Pro Basketball Crosstalk: Has the small-ball fad passed?

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Sometimes, the NBA’s most important issues can only be fully understood when two college students talk at each other about them. It is in this spirit that we here at NBC bring you Pro Basketball Crosstalk, featuring Rob Mahoney and John Krolik.

Resolved: Contrary to earlier reports, the crackdown on hand-check rules that took place in the 2004 offseason has not led to small-ball teams finding success at the highest levels of play. 

John Krolik: It wasn’t long ago that small-ball teams looked like the wave of the future. The crackdown on hand-checking and the concurrent rise of the D’Antoni Suns made it seem like small-ball was taking the league by storm; stodgy old offenses built around feeding the post or setting up mid-range jumpers were being replaced by small guards and wing players flying into the paint to get a layup or draw a foul, kick the ball out on the break to an open three-point shooter, or find a hyper-athletic big for a resounding dunk. Nobody could stop ultra-fast guards with finishing ability like Tony Parker, Devin Harris, or Monta Ellis from getting into the lane and wreaking havoc. The freaking Warriors beat the Mavericks in the playoffs. (Sorry, Rob.) The winds of change were blowing. 
But here we stand in the year 2010, and not that much has changed. Both NBA finals teams featured a seven-foot power forward and an absolute behemoth at center. Only three of the ten “fastest” teams in the league made it into the playoffs, and only Utah and Phoenix made it out of the first round. Orlando has been the only Eastern Conference contender to run any sort of “progressive” offense, but they also have the best center in the league. 
Meanwhile, guys like Parker, Harris, and Monta no longer seem like the point guards of the future — Monta, in fact, has become the bane of the advanced statistics community. The best pure scorer in the league is, in the objective, non-basketball, sense of the word, slow, and isn’t a particularly good passer either — In short, Durant was a guy who was supposed to dominate the old NBA, but I guess sometimes a great player is just a great player. 
What’s weird about everything being more or less the same on a macro level is that everything seems so different on a micro level. Offenses built around feeding the post are all but gone — the Lakers won a championship without relying on post-up play, and they have Gasol, Bynum, and Kobe. Players like Rashard Lewis and Lamar Odom are now considered legitimate power-forward options. It’s still all but impossible to keep the quicker guards in the league from blowing past their first defender. Teams are shooting more threes than ever before. Yet it’s still the slow-it-down, defense-first, up-with-big-men teams who end up playing each other come May and June. 
One thing I’ll say before swinging it to Rob is that great big men seem to be as valuable as ever, just in different ways. For example, Dwight Howard doesn’t dominate games by getting the ball on the block and making a move every time the Magic have the ball, because that’s not how things work anymore. However, his ability to guard the paint has become invaluable, because there’s no way to stop faster players from getting into the paint without fouling them on the perimeter. Offensively, Howard’s ability to turn Jameer Nelson’s penetration into an alley-oop finish is more valuable than it would have been previously, because Jameer now penetrates more. (The best case study on this might be “MVP KG vs. Best player on a championship team” KG.)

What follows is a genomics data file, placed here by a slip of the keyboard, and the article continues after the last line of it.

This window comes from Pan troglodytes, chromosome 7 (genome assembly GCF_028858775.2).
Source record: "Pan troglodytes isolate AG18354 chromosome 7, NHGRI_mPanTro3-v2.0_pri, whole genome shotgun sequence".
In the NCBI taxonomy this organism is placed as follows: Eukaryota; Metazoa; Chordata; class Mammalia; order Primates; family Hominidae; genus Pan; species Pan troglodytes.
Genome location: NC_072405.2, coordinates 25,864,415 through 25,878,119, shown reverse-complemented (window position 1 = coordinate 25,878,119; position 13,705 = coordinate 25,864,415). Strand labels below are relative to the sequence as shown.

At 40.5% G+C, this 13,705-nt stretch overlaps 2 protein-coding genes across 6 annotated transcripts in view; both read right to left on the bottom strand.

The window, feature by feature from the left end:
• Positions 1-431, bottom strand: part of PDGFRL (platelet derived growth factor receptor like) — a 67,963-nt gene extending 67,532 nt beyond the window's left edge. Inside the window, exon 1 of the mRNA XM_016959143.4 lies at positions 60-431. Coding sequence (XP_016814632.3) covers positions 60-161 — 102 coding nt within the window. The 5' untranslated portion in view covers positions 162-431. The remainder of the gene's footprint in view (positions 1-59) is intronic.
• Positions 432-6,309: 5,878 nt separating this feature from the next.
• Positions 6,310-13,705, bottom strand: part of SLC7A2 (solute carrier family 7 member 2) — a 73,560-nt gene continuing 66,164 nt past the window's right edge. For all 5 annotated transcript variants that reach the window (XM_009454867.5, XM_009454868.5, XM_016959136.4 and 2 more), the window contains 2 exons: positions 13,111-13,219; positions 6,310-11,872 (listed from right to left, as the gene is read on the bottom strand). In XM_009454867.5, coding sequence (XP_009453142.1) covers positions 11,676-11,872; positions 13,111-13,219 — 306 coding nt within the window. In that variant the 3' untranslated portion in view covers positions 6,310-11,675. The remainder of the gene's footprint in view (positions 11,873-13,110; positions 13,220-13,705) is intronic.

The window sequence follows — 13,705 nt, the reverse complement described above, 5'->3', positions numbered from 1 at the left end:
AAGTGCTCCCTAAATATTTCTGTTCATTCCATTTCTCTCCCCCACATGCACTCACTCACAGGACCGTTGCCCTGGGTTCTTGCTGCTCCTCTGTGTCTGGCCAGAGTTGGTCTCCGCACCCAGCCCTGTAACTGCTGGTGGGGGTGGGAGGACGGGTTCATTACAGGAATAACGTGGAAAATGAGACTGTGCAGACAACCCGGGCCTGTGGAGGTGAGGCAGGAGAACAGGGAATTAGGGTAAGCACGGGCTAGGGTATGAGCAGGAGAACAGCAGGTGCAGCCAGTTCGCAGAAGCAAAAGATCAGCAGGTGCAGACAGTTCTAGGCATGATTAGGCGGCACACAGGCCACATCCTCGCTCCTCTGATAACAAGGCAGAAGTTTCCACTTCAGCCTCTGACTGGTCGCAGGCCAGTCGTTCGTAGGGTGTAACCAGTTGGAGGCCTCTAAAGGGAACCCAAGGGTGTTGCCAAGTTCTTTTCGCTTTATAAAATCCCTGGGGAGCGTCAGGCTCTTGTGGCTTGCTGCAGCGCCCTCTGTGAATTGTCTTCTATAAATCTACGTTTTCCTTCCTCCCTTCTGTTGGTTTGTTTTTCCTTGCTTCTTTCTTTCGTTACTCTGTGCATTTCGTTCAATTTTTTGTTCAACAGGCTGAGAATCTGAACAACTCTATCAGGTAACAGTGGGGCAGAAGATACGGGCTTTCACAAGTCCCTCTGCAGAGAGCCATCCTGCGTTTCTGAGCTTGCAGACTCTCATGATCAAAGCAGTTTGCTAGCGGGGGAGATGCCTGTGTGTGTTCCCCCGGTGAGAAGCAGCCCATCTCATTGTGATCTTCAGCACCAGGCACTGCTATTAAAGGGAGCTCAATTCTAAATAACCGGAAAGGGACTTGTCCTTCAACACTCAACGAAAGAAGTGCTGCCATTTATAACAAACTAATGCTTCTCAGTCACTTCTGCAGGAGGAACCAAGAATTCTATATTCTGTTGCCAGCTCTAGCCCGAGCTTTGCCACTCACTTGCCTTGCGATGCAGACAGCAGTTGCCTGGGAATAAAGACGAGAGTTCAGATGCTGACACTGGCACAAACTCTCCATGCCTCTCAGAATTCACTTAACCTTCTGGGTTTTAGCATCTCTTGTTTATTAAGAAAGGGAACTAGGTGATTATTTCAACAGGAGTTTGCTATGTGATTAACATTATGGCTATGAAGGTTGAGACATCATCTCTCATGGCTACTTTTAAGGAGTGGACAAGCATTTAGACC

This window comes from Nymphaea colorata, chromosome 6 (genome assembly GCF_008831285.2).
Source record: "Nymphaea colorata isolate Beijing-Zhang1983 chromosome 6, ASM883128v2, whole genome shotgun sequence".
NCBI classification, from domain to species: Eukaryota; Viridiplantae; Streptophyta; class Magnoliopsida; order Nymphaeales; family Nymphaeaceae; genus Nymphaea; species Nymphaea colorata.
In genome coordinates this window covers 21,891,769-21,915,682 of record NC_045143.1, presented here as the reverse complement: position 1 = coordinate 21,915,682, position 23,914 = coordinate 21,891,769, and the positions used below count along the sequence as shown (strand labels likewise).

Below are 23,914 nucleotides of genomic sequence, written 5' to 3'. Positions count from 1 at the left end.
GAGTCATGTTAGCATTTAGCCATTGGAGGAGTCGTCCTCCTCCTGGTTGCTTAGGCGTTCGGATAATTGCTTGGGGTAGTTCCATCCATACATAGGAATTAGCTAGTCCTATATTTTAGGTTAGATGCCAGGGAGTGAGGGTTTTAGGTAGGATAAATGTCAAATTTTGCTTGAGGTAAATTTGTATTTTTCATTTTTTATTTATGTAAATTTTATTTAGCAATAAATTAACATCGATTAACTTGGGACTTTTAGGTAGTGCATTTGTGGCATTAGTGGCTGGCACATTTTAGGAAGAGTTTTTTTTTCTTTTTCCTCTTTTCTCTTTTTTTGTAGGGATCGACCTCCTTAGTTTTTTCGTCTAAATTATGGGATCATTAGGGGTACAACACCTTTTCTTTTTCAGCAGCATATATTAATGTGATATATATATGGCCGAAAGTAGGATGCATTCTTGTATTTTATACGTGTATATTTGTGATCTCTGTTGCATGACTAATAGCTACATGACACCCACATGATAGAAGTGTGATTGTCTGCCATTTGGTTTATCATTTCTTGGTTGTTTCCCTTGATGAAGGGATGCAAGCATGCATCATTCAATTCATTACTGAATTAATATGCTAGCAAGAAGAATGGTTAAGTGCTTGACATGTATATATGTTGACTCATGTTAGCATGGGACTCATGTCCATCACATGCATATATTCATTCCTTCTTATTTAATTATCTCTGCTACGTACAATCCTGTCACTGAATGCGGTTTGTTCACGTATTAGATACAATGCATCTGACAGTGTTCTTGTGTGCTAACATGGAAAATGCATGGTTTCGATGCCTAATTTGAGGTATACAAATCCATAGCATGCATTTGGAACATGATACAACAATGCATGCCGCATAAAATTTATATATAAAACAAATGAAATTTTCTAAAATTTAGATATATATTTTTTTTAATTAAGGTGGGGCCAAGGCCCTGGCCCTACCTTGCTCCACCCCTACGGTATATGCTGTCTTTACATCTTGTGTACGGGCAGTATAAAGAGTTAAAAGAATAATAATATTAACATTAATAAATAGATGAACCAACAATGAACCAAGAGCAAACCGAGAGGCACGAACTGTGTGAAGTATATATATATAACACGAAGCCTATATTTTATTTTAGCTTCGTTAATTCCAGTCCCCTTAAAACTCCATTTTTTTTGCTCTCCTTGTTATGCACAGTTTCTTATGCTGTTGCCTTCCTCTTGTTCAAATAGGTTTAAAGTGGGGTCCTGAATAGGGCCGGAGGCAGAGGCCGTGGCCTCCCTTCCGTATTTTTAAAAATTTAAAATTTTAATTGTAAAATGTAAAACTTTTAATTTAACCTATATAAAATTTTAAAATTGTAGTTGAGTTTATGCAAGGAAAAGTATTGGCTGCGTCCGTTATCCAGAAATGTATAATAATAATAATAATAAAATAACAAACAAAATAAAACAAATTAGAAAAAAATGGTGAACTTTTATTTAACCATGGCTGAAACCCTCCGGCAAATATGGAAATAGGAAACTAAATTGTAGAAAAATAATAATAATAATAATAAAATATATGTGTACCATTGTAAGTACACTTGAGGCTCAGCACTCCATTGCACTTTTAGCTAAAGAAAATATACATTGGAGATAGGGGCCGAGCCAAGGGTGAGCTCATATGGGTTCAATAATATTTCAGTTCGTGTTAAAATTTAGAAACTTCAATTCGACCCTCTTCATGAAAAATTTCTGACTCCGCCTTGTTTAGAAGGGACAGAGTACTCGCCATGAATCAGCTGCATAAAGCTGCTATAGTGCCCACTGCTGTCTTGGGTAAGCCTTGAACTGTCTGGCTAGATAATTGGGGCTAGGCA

Rob, your thoughts on all this? 
Rob Mahoney: To say that small-ball teams haven’t found success at the highest levels of play is both indisputably true and an incredible disservice to the Phoenix Suns. 
If the criterion for success is to COUNT THEM RINGS, then certainly, the Suns and every team of their ilk have failed. The six NBA champions since 2004 have averaged a pace of 91.4 possessions per game, which is somewhere between plodding and the ideal habitat for moss. The kings of the hill tend to climb it rather slowly, and that’s as true now as it ever has been.
Still, if the Suns are the poster children for the small-ball movement, to say that they haven’t been successful is way off-base. In the six seasons since the hand-check rules were revamped, Phoenix made the playoffs five times, made it to the conference finals thrice, and the semifinals once. That’s in spite of an evolving and eventually overhauled core, two coaching changes, a season-long injury to a star player, and an owner looking to trim expenses at every turn. There were all kinds of factors working against the Suns, and yet they’re one of the decade’s quintessential teams, despite never hoisting the ol’ Larry O’Brien. 
If Amar’e Stoudemire didn’t have to go under the knife, if the league office didn’t issue some curious suspensions, if they hadn’t continually run into the Spurs, or if the Lakers hadn’t found Pau Gasol on their doorstep, we might not even be discussing this in such uncertain terms. Phoenix was that good for that long, and yet just because they never punched their title tickets doesn’t mean their style is invalidated.